If you see statistical significance or significance testing in your Employee , Customer or Operations Research then in all likelihood you are doing it wrong. Equally important, conclusions drawn and decisions made on the basis of significance tests may very well be doing you more harm than good.
This is the basic message of The Cult of Statistical Significance: How the Standard Error Costs Us Jobs, Justice and Lives, by Stephen T. Ziliak and Deirdrie McCloskey which has just hit the stores. Well, given that this is a rather technical book on the impact of statistical significance testing, just hit the stores may be a little strong. Just hit Amazon might be more accurate.
Nevertheless, for the technically minded, The Cult of Statistical Significance is a goldmine of information detailing the misuse of statistical significance (and significance testing). It provides a rich history of the technical advances made in the development of statistical theory as well as some of the politics that influenced where we are today. Unfortunately, where we stand today is in a field characterized by widespread misunderstanding and misuse of statistical significance as a measure of practical importance. It is an error that, from the book’s subtitle, costs us jobs, justice and lives.
It is also an error we are all too familiar with. As our Voice of the Customer and Voice of the Employee clients are well aware, Converge has been warning against the misapplication of significance testing in this regard for twenty years. We never use statistical significance as a measure of practical importance in any of our survey research projects.
Both our Voice of the Customer and Voice of the Employeeproducts emphasize highlighting things of practical importance — a measure of real world significance or what authors Ziliak and McCloskey refer to as ooomph.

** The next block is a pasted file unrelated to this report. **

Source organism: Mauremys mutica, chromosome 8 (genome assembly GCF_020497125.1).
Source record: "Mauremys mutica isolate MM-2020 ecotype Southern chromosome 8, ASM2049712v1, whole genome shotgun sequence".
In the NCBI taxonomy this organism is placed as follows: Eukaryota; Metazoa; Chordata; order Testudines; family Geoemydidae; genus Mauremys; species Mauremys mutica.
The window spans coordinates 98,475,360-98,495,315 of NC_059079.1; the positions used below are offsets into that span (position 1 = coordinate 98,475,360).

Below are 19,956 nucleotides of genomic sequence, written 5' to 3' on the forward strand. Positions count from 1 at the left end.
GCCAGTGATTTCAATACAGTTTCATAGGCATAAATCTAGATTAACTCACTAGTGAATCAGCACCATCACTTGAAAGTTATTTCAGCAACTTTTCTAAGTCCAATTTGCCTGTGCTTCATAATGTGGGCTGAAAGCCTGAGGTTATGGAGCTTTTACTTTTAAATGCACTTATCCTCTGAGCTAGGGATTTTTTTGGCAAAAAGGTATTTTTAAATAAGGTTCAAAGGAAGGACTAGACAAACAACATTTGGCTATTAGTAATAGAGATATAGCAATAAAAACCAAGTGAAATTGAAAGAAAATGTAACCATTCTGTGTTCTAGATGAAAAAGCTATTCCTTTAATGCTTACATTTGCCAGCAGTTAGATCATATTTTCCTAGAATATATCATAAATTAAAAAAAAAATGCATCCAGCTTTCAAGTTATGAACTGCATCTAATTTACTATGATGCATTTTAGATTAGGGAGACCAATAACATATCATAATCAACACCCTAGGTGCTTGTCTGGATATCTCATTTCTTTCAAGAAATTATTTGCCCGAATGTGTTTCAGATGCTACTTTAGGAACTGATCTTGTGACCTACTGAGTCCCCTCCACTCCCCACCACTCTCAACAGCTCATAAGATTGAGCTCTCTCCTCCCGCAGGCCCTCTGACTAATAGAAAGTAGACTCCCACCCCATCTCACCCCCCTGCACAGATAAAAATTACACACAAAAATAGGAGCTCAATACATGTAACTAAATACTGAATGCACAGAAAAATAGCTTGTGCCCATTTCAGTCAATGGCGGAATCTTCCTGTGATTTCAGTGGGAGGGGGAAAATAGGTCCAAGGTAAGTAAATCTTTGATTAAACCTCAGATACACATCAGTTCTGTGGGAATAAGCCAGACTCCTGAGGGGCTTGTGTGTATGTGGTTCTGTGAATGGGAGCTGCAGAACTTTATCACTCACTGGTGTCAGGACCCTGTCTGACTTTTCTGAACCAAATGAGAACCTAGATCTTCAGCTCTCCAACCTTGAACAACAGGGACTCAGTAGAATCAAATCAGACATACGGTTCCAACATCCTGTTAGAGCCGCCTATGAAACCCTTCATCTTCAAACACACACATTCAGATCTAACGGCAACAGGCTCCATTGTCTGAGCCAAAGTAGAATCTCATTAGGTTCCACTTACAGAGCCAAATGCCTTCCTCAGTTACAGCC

Calculating statistical significance is easy — too easy. To give third rate research the look of quality, all you have to do is click the correct button on your statistical software package. Real knowledge never comes that easily.
Determining what is of real world significance, in contrast, is difficult. It is, nevertheless, the valuable part of research. Businesses are not typically interested in calculating probabilities in accordance with a probability model. They are more likely interested in determining what is of real importance to customers, employees or to the performance of processes. Identifying those problems that are having a real impact on the business and developing evidenced-based solutions to address these problems is likely more important to management (and certainly to the business) than playing games with the development null and alternative hypotheses.
The Cult of Statistical Significance provides a detailed and well documented demolition of the use of statistical significance testing and a brilliant argument in support of practical importance as the critical test in survey, or any other type of research.
In reviewing the book, Thomas Schelling, Distinguished University Professor, School of Public Policy, University of Maryland and 2005 Nobel Prize Laureate in Economics had this to say:
“McCloskey and Ziliak have been pushing this very elementary , very correct, very important argument through several articles over several years and for reasons I cannot fathom it is still resisted. If it takes a book to get it across , I hope this book will do it. It ought to.”
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